Near the start of the hearing, the commission showed a video montage of more than 10 minutes laying out all of its allegations against Trump, from witnesses who said aides told Trump he lost the election because the former president failed to act on time. January 6 as violence unfolded at the Capitol.
The montage walked through Trump’s efforts to block his election defeat, showed how his attacks changed the lives of poll workers and played body camera footage of agents attacked by insurgents.
A bipartisan, if one-sided, effort
Rep. Andy Biggs of Arizona — one of four subpoenaed Republican lawmakers referred by the panel to the House Ethics Committee on Monday — tweeted ahead of the hearing that the committee was a “partisan farce.” Rep. Troy Nehls, a Texas Republican who boycotted the commission, called it a “partisan witch hunt.”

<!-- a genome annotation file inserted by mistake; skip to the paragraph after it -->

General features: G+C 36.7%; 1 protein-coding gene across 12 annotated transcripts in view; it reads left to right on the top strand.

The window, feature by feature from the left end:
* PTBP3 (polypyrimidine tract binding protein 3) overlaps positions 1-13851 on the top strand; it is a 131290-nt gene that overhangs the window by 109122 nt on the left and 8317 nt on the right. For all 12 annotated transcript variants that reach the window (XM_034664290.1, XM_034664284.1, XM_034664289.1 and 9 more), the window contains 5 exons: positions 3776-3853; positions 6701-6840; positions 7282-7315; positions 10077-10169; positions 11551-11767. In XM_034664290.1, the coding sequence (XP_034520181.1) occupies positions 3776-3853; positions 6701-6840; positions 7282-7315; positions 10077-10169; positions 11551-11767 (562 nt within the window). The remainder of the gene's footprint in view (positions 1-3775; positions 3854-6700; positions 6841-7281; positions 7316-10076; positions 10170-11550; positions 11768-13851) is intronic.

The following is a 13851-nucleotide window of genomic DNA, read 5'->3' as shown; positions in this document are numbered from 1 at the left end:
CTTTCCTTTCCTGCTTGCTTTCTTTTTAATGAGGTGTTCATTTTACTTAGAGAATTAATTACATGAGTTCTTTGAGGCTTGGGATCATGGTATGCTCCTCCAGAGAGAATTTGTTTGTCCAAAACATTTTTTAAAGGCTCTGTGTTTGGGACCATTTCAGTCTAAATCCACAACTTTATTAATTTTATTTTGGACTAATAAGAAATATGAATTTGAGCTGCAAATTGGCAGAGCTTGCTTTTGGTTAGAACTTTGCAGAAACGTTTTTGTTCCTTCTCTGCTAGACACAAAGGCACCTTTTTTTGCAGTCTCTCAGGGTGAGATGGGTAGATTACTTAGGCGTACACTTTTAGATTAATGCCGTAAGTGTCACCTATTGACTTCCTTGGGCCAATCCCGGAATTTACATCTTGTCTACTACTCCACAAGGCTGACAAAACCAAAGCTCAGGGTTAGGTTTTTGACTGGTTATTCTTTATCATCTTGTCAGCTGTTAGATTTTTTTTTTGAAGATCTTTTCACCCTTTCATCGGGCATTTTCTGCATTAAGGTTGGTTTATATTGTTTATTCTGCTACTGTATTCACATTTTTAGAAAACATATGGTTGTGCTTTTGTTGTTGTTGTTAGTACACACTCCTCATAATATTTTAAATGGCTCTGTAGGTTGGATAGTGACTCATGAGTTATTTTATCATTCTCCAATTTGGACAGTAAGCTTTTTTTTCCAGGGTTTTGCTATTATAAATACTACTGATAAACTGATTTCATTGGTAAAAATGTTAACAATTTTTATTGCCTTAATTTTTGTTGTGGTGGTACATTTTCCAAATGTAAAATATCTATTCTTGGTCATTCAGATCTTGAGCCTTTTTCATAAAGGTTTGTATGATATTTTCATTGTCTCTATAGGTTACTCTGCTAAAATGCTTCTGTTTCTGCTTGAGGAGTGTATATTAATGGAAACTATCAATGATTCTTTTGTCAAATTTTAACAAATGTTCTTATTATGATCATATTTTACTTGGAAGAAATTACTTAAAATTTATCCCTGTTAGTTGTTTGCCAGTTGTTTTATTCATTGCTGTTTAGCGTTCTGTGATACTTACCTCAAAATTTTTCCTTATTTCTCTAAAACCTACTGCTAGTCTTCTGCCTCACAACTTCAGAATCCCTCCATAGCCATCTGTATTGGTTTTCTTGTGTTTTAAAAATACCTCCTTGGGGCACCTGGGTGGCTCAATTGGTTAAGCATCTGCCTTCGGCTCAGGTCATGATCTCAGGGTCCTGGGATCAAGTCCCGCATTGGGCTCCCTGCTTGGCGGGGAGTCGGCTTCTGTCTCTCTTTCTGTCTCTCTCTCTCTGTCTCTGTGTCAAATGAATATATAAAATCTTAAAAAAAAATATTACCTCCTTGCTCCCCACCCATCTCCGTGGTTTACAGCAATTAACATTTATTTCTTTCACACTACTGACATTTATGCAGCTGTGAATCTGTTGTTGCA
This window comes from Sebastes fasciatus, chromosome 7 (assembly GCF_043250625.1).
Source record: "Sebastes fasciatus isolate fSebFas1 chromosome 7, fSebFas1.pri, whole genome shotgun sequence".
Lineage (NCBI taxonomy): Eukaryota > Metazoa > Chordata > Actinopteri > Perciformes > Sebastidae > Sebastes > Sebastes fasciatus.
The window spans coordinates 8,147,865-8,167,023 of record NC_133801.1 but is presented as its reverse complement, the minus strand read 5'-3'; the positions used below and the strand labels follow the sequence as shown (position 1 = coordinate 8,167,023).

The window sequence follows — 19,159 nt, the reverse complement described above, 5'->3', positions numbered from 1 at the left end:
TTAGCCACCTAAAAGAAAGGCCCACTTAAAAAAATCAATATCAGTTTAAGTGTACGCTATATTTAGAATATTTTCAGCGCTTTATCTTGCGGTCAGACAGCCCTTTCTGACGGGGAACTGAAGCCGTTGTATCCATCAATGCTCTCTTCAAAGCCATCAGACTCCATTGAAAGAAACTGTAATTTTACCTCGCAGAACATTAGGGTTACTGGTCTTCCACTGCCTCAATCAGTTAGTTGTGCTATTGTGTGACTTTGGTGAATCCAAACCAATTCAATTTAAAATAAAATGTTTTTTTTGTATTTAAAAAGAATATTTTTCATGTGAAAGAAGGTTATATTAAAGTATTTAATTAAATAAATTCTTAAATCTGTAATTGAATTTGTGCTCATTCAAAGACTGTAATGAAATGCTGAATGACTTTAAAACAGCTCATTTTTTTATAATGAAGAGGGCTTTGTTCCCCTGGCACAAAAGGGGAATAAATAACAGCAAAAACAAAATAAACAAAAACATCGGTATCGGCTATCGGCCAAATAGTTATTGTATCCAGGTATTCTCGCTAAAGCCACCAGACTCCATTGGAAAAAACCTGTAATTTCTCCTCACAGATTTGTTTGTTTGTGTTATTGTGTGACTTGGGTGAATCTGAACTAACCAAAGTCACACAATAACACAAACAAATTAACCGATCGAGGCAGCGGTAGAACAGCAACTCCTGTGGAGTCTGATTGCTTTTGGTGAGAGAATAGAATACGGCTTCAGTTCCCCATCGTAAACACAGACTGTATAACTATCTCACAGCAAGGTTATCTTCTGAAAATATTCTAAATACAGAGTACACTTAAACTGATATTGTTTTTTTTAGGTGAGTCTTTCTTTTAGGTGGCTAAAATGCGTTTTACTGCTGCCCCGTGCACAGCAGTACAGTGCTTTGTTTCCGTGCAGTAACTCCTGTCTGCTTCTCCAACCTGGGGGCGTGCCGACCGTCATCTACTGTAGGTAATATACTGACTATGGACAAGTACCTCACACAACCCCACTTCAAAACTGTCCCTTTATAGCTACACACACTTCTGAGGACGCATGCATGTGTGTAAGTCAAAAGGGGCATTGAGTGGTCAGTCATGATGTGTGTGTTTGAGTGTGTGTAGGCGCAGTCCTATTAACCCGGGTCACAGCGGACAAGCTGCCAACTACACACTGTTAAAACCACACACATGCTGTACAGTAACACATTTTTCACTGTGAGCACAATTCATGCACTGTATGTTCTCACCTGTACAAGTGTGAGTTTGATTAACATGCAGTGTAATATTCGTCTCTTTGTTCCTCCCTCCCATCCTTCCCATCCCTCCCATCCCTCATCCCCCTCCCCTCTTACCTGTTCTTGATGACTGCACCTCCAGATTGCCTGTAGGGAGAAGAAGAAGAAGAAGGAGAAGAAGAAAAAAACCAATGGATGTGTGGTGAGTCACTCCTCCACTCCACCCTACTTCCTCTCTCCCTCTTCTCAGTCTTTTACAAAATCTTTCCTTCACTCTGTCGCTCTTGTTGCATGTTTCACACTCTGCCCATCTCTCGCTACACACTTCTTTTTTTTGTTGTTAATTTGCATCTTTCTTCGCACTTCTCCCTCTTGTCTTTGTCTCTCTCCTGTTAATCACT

But the panel is, in fact, bipartisan.
It’s important to remember how this all started. While there were partisan disputes over which Republicans would be allowed on the panel, House Democrats were willing to give committee seats to Republican lawmakers who literally voted to overturn the 2020 results. Republicans boycotted.
But two Republicans volunteered to join the panel: Rep. Liz Cheney of Wyoming, who was the No. 3 Republican in the House of Representatives at the time, and Adam Kinzinger of Illinois, a six-term lawmaker who was a star in promotion in the party Both brought with them Republican Party staff members who worked for the commission.
To be sure, Cheney and Kinzinger are outliers at their conference because they are anti-Trump. And that’s the core of Trump’s criticism of the commission: that it’s full of his enemies. Still, even if they oppose Trump, Cheney and Kinzinger remain deeply conservative Republicans. Neither will return to Congress next year: Kinzinger will retire and Cheney lost his primary this summer.